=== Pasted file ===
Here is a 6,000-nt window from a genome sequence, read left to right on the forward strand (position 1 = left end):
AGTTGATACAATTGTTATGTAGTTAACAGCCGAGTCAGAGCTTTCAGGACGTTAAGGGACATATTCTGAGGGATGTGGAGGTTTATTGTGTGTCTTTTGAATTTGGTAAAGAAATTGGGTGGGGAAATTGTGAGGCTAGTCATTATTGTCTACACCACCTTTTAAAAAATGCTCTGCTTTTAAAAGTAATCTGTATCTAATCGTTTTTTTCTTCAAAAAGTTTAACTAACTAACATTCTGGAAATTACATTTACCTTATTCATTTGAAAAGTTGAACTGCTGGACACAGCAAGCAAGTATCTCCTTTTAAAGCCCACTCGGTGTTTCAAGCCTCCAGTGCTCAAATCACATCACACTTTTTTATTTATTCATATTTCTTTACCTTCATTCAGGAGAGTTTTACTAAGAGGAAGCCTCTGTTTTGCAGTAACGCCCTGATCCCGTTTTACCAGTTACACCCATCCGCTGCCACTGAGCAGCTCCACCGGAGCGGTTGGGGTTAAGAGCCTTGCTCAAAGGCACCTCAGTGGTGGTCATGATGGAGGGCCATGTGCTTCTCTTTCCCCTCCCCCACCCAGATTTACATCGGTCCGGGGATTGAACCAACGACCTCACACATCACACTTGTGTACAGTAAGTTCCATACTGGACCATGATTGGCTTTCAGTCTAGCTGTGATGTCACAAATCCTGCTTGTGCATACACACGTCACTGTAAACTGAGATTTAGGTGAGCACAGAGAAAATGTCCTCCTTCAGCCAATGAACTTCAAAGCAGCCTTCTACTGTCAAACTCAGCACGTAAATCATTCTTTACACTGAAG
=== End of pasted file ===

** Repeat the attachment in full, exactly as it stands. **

Here is a 6,000-nt window from a genome sequence, read left to right on the forward strand (position 1 = left end):
AGTTGATACAATTGTTATGTAGTTAACAGCCGAGTCAGAGCTTTCAGGACGTTAAGGGACATATTCTGAGGGATGTGGAGGTTTATTGTGTGTCTTTTGAATTTGGTAAAGAAATTGGGTGGGGAAATTGTGAGGCTAGTCATTATTGTCTACACCACCTTTTAAAAAATGCTCTGCTTTTAAAAGTAATCTGTATCTAATCGTTTTTTTCTTCAAAAAGTTTAACTAACTAACATTCTGGAAATTACATTTACCTTATTCATTTGAAAAGTTGAACTGCTGGACACAGCAAGCAAGTATCTCCTTTTAAAGCCCACTCGGTGTTTCAAGCCTCCAGTGCTCAAATCACATCACACTTTTTTATTTATTCATATTTCTTTACCTTCATTCAGGAGAGTTTTACTAAGAGGAAGCCTCTGTTTTGCAGTAACGCCCTGATCCCGTTTTACCAGTTACACCCATCCGCTGCCACTGAGCAGCTCCACCGGAGCGGTTGGGGTTAAGAGCCTTGCTCAAAGGCACCTCAGTGGTGGTCATGATGGAGGGCCATGTGCTTCTCTTTCCCCTCCCCCACCCAGATTTACATCGGTCCGGGGATTGAACCAACGACCTCACACATCACACTTGTGTACAGTAAGTTCCATACTGGACCATGATTGGCTTTCAGTCTAGCTGTGATGTCACAAATCCTGCTTGTGCATACACACGTCACTGTAAACTGAGATTTAGGTGAGCACAGAGAAAATGTCCTCCTTCAGCCAATGAACTTCAAAGCAGCCTTCTACTGTCAAACTCAGCACGTAAATCATTCTTTACACTGAAG